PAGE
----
Come on, Mom! This logo’s not for her.
Here’s a little tidbit that comes straight from real life: When asking your friends and family for their thoughts on a new logo—or any bit of design for that matter—make sure they know a thing or two about design before giving them the final say!
Can you tell I’m a bit frustrated? If I had a nickel for every logo that’s been killed by a client’s mom, I’d have about 35 cents—way too much change to be jangling around in these pockets.
I know that it’s in our nature to seek out the opinions of those closest to us. Small business owners don’t have the benefit of board members or executive councils to aid in major decisions. That job often falls to one’s social council, i.e. our friends, siblings, co-workers, and of course, moms and dads.
But still, why moms? Being a mother-designer hybrid myself, I wasn’t going to be the best case study for my investigation. And not to be too impolite, but aren’t moms old? Dads are old too, and yet dads have never come up as an obstacle to my designs.
Are moms more protective? Are they more willing to give their negative opinions than most family members? Do they simply not have an eye for design?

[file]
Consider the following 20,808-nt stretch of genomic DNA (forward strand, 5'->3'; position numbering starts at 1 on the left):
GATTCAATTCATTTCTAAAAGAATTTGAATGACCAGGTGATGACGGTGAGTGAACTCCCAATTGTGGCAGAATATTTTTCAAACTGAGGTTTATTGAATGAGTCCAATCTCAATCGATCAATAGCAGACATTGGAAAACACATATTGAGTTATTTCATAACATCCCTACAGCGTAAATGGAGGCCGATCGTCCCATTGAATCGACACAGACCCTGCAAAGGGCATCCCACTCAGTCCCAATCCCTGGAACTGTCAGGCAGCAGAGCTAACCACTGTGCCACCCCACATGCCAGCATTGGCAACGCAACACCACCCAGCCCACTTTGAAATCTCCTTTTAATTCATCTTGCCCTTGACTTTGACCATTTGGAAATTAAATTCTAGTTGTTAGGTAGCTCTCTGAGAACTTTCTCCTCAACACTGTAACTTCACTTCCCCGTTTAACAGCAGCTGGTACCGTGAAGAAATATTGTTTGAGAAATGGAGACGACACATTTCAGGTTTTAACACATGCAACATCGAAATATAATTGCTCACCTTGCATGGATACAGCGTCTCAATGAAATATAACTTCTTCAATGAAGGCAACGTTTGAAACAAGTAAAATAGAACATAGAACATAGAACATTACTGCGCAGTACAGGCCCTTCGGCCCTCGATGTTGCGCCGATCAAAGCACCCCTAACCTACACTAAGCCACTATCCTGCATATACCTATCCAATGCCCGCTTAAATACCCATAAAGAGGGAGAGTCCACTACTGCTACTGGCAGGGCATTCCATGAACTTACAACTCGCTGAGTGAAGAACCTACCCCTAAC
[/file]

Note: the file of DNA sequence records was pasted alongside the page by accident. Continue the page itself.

No, no, and no. I couldn’t help but feel I was missing something. And then I realized: it’s not any one of those reasons, or even all of them combined. In fact, the issue is not moms but the clients themselves!
It’s not a matter of disregarding a mom’s opinions as much as educating the client about good design and being firm on who the logo was made for. If the logo is for a tech company with the goal of attracting individuals aged 18-35, then of course your 75-year-old mother probably won’t like it. Similarly, if the site is directed towards men, then I’m sure a gal might not see the strength in the logo—but dad might!
To conclude, I have nothing against my clients asking for the opinions of others. I do, however, take issue with a client that asks his or her mom for an opinion when the logo was never intended for her to like in the first place. Logos and brands aren’t universal—look at Coca-Cola and its hordes of haters. To reiterate, tween girls won’t be inclined towards the Brooks Brothers’ logo just as middle-aged businessmen find little to like about The Disney Channel’s branding.
So go ahead, ask your friends and family for their opinions, but be realistic as to whether that’s the demographic you’re trying to please! And please, keep this change from building up in my pockets!